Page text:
In this sequel to "Political Radicalism in Late Imperial Vienna", John Boyer continues the history of the Christian Social Movement after founder Karl Lueger's rise to power in Vienna in 1897. He traces its evolution from a group of disparate ward politicians, through its maturation into the largest single party in the Austrian parliament by 1907, to its major role in Imperial politics during the World War I. Boyer argues that understanding the unprecedented success that this dissident bourgeois political group had in transforming the basic tenets of political life is crucial to understanding the history of the Central European state and the ways in which it was slowly undermined by popular electoral politics. The movement's efforts to save the Austrian Empire by trying to create an economically-integrated but ethnically-pluralistic state are particularly enlightening today in the shadow of ethnic violence in Sarajevo, where the end of the Austrian Empire began in 1914.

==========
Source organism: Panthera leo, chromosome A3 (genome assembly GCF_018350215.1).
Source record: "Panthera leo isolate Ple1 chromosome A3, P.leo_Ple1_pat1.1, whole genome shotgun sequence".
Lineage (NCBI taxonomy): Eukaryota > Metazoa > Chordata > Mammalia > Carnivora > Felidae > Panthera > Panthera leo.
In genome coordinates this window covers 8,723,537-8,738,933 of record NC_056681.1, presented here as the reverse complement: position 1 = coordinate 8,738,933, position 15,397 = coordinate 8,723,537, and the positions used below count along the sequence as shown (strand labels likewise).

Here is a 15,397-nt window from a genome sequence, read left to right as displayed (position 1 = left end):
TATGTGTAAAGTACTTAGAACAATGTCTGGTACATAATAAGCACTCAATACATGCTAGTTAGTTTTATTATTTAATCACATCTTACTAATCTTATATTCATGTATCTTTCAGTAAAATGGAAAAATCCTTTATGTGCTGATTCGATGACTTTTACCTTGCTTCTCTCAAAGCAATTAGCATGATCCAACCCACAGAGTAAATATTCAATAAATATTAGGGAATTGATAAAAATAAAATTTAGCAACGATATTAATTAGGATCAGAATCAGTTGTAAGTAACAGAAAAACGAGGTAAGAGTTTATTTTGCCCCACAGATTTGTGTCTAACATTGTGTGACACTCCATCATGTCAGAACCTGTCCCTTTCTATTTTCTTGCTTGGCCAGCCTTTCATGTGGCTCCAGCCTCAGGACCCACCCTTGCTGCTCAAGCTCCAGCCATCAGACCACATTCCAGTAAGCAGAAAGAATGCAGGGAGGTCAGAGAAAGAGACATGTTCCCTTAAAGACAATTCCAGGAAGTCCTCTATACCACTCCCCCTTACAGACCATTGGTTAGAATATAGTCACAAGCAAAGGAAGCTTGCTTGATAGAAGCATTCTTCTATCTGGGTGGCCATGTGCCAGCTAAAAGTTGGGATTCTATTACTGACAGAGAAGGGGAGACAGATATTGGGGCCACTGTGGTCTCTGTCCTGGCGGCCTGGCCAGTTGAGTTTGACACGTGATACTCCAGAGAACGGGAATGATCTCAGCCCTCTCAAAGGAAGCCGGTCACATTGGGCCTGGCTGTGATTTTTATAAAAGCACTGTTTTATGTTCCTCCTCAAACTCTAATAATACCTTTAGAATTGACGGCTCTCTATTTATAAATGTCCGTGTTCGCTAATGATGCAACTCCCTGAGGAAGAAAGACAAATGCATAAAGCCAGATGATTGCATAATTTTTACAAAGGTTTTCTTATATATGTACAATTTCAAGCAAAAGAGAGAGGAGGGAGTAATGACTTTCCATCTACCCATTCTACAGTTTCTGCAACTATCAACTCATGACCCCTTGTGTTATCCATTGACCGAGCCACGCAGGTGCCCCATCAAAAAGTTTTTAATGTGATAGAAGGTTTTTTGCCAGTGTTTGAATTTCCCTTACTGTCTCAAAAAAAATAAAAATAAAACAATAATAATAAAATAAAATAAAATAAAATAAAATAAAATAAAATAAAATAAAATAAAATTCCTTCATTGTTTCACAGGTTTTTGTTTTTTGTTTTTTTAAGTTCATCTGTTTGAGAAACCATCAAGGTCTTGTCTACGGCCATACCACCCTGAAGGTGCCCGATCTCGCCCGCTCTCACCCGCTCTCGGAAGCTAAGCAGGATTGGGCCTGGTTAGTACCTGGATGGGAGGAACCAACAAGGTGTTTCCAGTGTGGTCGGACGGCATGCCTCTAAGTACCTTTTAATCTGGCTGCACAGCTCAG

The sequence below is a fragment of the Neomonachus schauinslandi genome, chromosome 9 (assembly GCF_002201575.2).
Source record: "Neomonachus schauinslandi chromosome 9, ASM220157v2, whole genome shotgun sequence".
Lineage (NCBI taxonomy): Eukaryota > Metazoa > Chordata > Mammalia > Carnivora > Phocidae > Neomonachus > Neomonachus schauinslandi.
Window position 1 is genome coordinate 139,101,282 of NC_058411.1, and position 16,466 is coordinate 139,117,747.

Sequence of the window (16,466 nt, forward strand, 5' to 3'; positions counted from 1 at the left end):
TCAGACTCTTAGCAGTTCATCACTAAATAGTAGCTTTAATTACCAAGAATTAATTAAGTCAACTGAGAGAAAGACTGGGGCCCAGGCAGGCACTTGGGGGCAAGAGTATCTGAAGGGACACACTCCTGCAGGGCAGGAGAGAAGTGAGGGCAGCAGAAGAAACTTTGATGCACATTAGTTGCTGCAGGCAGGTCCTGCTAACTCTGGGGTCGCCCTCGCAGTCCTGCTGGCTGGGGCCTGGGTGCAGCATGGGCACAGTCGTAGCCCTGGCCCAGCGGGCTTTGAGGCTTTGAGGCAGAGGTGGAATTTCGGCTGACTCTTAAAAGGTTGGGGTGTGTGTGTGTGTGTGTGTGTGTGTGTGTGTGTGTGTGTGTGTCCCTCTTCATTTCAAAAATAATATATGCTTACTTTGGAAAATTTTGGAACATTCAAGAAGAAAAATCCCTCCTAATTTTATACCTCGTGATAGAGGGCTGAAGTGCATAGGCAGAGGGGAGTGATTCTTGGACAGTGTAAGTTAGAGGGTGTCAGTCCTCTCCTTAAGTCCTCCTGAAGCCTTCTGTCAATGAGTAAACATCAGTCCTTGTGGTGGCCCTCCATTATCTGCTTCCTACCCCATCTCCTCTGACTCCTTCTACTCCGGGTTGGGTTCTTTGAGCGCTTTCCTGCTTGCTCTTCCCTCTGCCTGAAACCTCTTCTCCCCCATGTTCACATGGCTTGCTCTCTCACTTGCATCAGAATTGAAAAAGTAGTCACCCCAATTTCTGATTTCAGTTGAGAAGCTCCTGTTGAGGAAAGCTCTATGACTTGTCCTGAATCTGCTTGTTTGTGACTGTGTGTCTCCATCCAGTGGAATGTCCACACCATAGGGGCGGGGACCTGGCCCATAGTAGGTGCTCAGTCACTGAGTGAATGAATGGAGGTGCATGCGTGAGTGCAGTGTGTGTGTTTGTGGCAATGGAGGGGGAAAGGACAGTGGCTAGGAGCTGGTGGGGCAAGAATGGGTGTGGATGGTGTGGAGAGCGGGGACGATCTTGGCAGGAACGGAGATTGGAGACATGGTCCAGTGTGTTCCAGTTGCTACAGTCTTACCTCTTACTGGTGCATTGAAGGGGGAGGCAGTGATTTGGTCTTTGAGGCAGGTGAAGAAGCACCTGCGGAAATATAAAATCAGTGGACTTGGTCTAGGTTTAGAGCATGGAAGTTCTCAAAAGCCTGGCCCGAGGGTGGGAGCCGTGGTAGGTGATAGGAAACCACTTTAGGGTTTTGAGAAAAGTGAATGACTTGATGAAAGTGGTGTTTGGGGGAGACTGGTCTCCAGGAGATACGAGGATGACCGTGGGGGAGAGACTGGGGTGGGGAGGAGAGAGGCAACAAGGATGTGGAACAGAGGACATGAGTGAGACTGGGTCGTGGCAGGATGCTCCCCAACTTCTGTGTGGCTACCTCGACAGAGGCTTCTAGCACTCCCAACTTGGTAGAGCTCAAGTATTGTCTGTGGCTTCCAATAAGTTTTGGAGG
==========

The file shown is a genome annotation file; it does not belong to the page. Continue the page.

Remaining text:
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(229mm x 153mm x 39mm)
University of Chicago Press
Publisher: The University of Chicago Press
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